IMR Press / RCM / Volume 23 / Issue 6 / DOI: 10.31083/j.rcm2306218
Open Access Review
Co-Management of COVID-19 and Heart Failure During the COVID-19 Pandemic: Lessons Learned
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1 Cardiovascular Diseases Unit Department of Medical Sciences, Le Scotte Hospital University of Siena, 53100 Siena, Italy
2 John Ochsner Heart and Vascular Institute, Ochsner Clinical School, The University of Queensland School of Medicine, New Orleans, LA 70121, USA
3 Department of Clinical, Internal, Anesthesiology and Cardiovascular Sciences, Sapienza University of Rome, 00161 Rome, Italy
4 University Hospital Bristol and Weston NHS Foundation Trust, BS1 3NU, UK
5 North Bristol NHS Trust, BS1 3NU, UK
6 Truth for Health Foundation, Tucson, AZ 85728, USA
*Correspondence: (Alberto Palazzuoli)
Academic Editor: Giuseppe Biondi-Zoccai
Rev. Cardiovasc. Med. 2022, 23(6), 218;
Submitted: 9 April 2022 | Revised: 28 April 2022 | Accepted: 10 May 2022 | Published: 16 June 2022
Copyright: © 2022 The Author(s). Published by IMR Press.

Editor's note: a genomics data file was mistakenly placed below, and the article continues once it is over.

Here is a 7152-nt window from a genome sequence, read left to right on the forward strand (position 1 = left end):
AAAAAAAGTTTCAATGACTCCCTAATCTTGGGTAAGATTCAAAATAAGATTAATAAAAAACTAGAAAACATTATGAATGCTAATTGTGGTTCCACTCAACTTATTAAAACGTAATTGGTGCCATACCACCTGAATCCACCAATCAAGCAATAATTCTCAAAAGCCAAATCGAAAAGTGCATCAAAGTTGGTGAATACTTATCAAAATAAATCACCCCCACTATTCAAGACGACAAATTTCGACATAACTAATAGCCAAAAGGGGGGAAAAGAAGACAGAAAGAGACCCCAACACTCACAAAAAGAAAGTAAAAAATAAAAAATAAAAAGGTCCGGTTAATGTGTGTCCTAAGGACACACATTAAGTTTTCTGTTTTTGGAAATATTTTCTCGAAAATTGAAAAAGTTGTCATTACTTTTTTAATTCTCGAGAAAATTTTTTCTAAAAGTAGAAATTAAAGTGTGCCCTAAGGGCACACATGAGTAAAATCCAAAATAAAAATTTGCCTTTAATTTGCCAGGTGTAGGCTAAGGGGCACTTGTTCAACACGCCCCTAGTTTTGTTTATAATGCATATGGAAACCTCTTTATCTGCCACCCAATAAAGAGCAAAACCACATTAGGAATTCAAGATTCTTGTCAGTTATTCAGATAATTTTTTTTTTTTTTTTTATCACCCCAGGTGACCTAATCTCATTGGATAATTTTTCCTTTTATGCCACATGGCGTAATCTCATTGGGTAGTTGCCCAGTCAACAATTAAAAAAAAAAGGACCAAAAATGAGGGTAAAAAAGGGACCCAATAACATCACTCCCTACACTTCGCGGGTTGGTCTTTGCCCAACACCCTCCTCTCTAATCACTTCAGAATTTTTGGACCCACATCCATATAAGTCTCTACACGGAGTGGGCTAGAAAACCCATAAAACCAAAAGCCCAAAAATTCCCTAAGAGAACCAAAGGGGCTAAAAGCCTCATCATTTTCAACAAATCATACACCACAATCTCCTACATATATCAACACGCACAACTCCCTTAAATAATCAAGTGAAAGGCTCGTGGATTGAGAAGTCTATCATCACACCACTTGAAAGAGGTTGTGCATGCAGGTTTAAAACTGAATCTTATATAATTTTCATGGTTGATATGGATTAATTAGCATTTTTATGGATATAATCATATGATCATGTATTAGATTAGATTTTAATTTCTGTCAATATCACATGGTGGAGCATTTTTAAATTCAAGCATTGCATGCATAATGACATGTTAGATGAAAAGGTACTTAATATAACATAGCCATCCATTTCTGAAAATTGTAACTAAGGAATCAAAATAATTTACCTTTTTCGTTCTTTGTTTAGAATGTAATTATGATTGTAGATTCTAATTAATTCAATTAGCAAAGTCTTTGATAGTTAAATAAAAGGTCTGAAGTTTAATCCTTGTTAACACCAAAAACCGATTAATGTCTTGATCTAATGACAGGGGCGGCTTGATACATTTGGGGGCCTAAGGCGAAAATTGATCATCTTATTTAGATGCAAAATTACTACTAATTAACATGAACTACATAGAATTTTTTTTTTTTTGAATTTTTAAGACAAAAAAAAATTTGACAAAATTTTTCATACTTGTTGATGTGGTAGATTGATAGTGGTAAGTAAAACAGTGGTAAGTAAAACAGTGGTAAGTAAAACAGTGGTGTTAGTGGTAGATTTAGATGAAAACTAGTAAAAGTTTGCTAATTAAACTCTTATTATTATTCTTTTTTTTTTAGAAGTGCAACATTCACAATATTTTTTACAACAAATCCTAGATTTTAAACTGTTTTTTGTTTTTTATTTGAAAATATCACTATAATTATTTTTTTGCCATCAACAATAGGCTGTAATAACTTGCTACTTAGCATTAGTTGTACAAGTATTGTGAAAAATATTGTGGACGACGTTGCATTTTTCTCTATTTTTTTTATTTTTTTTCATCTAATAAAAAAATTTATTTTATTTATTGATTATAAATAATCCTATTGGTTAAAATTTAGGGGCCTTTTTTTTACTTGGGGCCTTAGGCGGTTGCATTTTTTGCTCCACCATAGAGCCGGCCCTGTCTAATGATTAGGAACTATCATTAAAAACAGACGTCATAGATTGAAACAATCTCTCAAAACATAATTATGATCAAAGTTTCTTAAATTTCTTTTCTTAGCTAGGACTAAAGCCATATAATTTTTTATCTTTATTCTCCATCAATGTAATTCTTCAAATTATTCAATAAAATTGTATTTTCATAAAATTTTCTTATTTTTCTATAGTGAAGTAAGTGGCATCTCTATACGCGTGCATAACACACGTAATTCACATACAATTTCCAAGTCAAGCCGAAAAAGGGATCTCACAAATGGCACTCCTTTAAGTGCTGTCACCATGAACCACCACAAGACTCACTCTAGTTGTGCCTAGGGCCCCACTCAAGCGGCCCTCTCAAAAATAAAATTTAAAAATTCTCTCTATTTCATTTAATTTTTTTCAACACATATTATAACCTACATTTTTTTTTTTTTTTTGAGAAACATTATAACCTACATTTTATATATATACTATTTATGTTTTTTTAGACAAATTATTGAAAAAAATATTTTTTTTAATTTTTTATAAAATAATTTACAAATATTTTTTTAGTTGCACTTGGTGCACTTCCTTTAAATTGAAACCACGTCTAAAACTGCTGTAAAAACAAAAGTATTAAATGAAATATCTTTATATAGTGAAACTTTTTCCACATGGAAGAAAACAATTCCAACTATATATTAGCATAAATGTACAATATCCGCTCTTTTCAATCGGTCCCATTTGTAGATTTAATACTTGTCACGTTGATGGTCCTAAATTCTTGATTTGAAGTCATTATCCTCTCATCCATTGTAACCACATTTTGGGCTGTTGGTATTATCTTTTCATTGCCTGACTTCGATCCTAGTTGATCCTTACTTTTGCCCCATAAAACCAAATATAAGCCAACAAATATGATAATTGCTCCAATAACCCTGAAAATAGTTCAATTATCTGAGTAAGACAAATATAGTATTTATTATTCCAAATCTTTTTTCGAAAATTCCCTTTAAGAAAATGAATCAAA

This is an open access article under the CC BY 4.0 license.

The COVID pandemic has brought many new challenges worldwide, which has impacted on patients with chronic conditions. There is an increasing evidence base suggesting an interaction between chronic heart failure (HF) and COVID-19, and in turn the prognostic impact of co-existence of the two conditions. Patients with existing HF appear more prone to develop severe complications on contracting COVID-19, but the exact prevalence in patients with mild symptoms of COVID-19 not requiring hospital admission is poorly investigated. In addition, hospitalization rates for acute HF over the pandemic period appear reduced compared to previous periods. Several key issues remain rather unaddressed and, importantly, a specific algorithm focused on diagnostic differentiation between HF and acute respiratory distress syndrome, a severe complication of COVID-19, is still lacking. Furthermore, recent data suggests potential interaction existing between HF treatment and some anti-viral anti-inflammatory drugs prescribed during the infection, raising some doubts about a universal treatment strategy for all patients with COVID-19. With this manuscript, we aim to review the current literature in this field in light of growing understanding of COVID-19 in the setting of the HF population, its associated morbidity and mortality burden, and the impact on healthcare systems. We hope that this may stimulate a discussion to guarantee a better, more tailored delivery of care for patients with HF in the setting of concomitant COVID-19 infection.

heart failure
Fig. 1.
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